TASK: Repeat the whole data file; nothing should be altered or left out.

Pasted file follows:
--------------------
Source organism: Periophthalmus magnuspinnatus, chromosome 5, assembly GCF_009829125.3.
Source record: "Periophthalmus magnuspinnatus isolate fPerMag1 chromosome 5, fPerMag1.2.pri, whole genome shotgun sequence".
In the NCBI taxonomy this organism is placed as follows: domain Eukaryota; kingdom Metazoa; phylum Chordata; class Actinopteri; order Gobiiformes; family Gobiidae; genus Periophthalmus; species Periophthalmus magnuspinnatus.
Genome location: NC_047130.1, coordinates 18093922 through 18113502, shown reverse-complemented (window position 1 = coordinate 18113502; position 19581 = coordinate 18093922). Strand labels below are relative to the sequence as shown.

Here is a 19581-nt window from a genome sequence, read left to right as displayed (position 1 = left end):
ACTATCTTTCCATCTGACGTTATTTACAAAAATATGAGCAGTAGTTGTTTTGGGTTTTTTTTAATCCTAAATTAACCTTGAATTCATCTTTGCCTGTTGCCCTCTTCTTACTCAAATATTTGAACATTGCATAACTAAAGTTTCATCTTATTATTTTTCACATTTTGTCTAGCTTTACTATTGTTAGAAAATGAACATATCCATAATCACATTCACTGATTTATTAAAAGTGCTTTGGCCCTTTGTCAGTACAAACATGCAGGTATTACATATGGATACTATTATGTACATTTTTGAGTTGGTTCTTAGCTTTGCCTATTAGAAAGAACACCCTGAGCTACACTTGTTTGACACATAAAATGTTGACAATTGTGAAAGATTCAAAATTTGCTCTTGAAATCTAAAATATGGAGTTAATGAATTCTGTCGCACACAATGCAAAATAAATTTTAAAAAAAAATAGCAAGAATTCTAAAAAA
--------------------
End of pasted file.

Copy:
Source organism: Periophthalmus magnuspinnatus, chromosome 5, assembly GCF_009829125.3.
Source record: "Periophthalmus magnuspinnatus isolate fPerMag1 chromosome 5, fPerMag1.2.pri, whole genome shotgun sequence".
In the NCBI taxonomy this organism is placed as follows: domain Eukaryota; kingdom Metazoa; phylum Chordata; class Actinopteri; order Gobiiformes; family Gobiidae; genus Periophthalmus; species Periophthalmus magnuspinnatus.
Genome location: NC_047130.1, coordinates 18093922 through 18113502, shown reverse-complemented (window position 1 = coordinate 18113502; position 19581 = coordinate 18093922). Strand labels below are relative to the sequence as shown.

Here is a 19581-nt window from a genome sequence, read left to right as displayed (position 1 = left end):
ACTATCTTTCCATCTGACGTTATTTACAAAAATATGAGCAGTAGTTGTTTTGGGTTTTTTTTAATCCTAAATTAACCTTGAATTCATCTTTGCCTGTTGCCCTCTTCTTACTCAAATATTTGAACATTGCATAACTAAAGTTTCATCTTATTATTTTTCACATTTTGTCTAGCTTTACTATTGTTAGAAAATGAACATATCCATAATCACATTCACTGATTTATTAAAAGTGCTTTGGCCCTTTGTCAGTACAAACATGCAGGTATTACATATGGATACTATTATGTACATTTTTGAGTTGGTTCTTAGCTTTGCCTATTAGAAAGAACACCCTGAGCTACACTTGTTTGACACATAAAATGTTGACAATTGTGAAAGATTCAAAATTTGCTCTTGAAATCTAAAATATGGAGTTAATGAATTCTGTCGCACACAATGCAAAATAAATTTTAAAAAAAAATAGCAAGAATTCTAAAAAA